17th > January > 2000 Archive

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Intel kicks out Rambus from Seven Dramurai™

Intel, Micron, NEC, Samsung, Hyundai and Infineon said yesterday they will work to produce a high end form of memory that will see PC platforms right from 2003 onwards. But Rambus Ink, formerly Intel's closest memory partner, and intended to provide such a platform for the future, has not been invited to the memory platform. An Intel representative confirmed today that while Rambus was not at the party, "it could participate" in the initiative. The company also confirmed that Intel is looking not only at double data rate (DDR) technology now, but that the future platform will include DDR and other memory technologies. At a press conference in Seoul yesterday, the six companies above put out a joint press statement to "cooperatively develop a high performance DRAM technology" for 2003 and beyond. The idea of the initiative is to produce a memory standard for architecture, electrical and physical design, together with an infrastructure needed for the technology. Specifications will be made available to all interested parties, although no details were given as to whether licence fees will be exacted from others for the privilege of participating in the initiative. Large memory companies, including Hyundai and the others, railed against licence fees they had to pay Rambus for using its design in memories they manufactured, given the slim margins available for the chips. The move suggests that Intel still believes that synchronous memory is not a good platform for the future, but also indicates a distancing from its long time partner Rambus. The announcement means that Rambus now only has two years to ramp up RIMM solutions for the PC market. That is bound to further dent its image in the industry. PC vendors, especially Hewlett Packard, are widely believed by observers to have put pressure on Intel not to adopt Rambus technology for Itanium (Merced) processors and future IA-64 chips. Although Rambus memory is beginning to appear in the PC marketplace, it is still much more expensive than synchronous memory. Yesterday, we reported that Rambus had offered to sell Hyundai 30,000 of its shares at a preferential rate of $10 if it would up its manufacture of the memories. Rambus memory will only become viable as a platform when the economies of scale kick in and most manufacturers churn out this particular type of memory. Last September, Intel put together a hastily convened consortium dubbed the Seven Dramurai, and which included Rambus itself, in a bid to give the memory technology a much needed boost. But only three or so weeks later, Intel was forced to withdraw motherboards and so called Camino (i820) chipsets which supported the Rambus RIMM "standard" because of unexplained defects in the technology. In recent months, Intel is believed to have made serious overtures to all sectors of the PC industry in an attempt to avoid future debacles such as Caminogate. Only Intel was available for comment at press time. ® See also Rambus offers Hyundai cheapo shares to make more chips Intel snubs Rambus Ink Intel cuddles up to JEDEC memory standards Rambus-DDR battle rages on Rambus Intel contract set to expire Rambus yields only at 50 per cent 1999: Annus Horribilis for Intel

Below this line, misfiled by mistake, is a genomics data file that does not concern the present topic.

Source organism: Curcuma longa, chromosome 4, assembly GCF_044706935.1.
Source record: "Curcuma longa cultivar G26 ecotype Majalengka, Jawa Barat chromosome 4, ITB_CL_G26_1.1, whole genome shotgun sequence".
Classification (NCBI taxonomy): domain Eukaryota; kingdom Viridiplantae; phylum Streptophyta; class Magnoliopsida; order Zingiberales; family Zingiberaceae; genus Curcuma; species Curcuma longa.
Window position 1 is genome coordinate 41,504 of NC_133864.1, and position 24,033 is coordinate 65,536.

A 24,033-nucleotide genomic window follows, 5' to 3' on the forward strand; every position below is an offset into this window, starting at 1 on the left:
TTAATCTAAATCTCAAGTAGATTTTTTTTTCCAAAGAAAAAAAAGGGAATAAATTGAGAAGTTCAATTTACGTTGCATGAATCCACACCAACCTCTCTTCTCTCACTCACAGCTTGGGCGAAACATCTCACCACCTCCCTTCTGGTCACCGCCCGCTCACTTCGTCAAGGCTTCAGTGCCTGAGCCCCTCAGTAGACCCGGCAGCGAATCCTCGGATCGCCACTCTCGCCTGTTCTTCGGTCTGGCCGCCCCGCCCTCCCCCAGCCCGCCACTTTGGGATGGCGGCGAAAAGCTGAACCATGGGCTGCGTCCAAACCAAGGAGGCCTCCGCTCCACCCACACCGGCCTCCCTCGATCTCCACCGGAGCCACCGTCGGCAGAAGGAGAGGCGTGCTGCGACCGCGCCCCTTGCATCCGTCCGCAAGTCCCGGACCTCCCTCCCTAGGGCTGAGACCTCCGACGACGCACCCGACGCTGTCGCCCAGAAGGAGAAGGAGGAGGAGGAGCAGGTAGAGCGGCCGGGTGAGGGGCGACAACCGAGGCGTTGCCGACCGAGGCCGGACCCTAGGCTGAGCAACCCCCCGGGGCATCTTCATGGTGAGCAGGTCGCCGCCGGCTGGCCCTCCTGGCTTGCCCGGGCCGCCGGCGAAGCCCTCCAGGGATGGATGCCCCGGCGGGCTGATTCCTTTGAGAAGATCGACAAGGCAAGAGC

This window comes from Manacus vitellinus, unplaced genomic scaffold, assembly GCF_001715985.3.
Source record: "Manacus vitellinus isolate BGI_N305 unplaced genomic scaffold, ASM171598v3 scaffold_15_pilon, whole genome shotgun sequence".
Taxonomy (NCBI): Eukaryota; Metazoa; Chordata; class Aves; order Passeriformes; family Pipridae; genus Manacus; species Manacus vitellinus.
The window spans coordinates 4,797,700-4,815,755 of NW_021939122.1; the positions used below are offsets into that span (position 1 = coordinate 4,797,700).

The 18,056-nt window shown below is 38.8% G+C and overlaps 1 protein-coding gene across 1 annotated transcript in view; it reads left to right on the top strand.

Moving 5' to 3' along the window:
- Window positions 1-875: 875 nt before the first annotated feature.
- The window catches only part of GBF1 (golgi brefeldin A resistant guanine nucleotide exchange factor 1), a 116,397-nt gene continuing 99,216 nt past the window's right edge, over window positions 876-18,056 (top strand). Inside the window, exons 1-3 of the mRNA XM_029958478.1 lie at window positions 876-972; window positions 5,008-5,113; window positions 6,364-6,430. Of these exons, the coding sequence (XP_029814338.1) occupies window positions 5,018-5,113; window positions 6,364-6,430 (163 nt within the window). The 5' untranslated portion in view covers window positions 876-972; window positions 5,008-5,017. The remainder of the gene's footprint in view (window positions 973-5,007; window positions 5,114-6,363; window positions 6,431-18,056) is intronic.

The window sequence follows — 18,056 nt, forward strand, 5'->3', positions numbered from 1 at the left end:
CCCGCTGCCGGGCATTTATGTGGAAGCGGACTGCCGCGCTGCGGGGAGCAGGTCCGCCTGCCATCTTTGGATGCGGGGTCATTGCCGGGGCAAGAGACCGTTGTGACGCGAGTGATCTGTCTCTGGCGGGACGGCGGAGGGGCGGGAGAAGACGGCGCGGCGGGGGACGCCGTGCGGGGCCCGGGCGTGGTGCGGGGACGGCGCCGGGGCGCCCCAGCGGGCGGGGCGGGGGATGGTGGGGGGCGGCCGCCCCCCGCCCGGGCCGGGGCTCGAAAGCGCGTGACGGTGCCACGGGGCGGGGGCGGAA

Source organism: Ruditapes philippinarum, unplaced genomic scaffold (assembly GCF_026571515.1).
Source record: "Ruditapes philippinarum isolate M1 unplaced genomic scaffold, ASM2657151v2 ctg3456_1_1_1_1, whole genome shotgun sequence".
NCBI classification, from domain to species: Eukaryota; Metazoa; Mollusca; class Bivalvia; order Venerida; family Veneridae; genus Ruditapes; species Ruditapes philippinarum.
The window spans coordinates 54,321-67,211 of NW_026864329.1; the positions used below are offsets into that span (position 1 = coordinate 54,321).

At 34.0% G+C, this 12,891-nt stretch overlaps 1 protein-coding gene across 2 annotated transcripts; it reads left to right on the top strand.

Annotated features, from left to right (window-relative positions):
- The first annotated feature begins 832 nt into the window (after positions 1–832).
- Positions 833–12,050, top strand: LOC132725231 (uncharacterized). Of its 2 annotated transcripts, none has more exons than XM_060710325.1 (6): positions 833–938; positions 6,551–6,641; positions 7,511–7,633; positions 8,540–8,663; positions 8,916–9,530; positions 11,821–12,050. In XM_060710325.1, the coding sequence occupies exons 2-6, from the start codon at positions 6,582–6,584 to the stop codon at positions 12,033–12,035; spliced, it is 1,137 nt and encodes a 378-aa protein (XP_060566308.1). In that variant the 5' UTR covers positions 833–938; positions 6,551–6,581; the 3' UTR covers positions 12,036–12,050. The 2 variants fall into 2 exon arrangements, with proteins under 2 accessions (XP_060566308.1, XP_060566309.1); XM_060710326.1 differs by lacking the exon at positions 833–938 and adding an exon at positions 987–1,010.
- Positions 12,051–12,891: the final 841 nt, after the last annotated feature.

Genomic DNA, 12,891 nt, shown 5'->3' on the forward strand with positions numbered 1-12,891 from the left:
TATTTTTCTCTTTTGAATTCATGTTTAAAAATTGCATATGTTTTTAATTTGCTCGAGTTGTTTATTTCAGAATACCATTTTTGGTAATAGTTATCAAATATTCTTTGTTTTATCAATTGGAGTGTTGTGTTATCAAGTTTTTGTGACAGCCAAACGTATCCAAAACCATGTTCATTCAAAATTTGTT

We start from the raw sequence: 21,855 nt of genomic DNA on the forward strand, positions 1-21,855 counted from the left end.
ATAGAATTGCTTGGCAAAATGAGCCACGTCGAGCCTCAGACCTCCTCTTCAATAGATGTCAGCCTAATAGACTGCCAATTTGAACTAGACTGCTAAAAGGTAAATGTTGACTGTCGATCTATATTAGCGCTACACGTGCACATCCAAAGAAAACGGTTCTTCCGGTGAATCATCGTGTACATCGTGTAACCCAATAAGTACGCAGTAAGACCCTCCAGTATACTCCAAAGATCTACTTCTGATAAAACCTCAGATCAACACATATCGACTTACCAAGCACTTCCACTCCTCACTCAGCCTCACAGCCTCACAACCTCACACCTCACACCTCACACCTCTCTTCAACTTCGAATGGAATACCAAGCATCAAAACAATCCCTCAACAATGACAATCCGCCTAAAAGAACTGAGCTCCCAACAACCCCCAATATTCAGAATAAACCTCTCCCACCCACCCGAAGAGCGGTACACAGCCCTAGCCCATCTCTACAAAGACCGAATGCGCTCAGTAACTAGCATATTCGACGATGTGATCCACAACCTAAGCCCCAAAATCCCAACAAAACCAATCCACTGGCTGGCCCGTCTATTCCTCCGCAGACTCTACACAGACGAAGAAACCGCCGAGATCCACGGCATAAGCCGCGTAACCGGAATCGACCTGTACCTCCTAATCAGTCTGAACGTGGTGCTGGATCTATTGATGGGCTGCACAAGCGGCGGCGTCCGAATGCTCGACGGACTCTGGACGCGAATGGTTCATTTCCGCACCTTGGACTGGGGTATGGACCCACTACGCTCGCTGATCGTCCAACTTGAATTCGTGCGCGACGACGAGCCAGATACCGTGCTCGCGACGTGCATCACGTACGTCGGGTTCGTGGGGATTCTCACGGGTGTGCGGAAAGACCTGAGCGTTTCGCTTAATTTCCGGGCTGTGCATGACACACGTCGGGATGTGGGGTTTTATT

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Intel takes axe to mobile PIII prices – 50% off

As a prelude to its announcements of SpeedStep (nee Geyserville) mobile technology tomorrow, Intel has taken drastic action and reduced prices on its range of mobile Pentium III Coppermine and Celeron notebook chips. We will preview the SpeedStep-Geyserville technology announcements here later on today, but in the meantime here are the details of the price cuts, which came into effect first thing this morning. The Pentium III Coppermine (.18 micron process) mobile in BGA2 packaging was $530 and is now $245, a 54 per cent reduction. The 450 MHz (.18) mobile was $348 and is now $187, a 46 per cent reduction. The 400 MHz LV unit at .18 micron process technology was $348 and is now $187, once again a 46 per cent reduction. The 400 MHz (.18) unit in BGA 2 packaging was $358 and is now $198, a 45 per cent reduction. On the Celeron front, in BGA 1 packaging, the 466 MHz (.25) mobile was $209 and is now $96, a 54 per cent reduction The 433 MHz (.25) was $159 and is now $75, a 53 per cent reduction. The 400 MHz (.25) was $106 but is now $70, a 34 per cent reduction, while the 366 MHz (.25) stays at $85, meaning this is now effectively a defunct chip. All prices are for units bought in quantities of 1,000. ® See also Geyserville due Tuesday
The Register breaking news

Intel Geyserville due Tuesday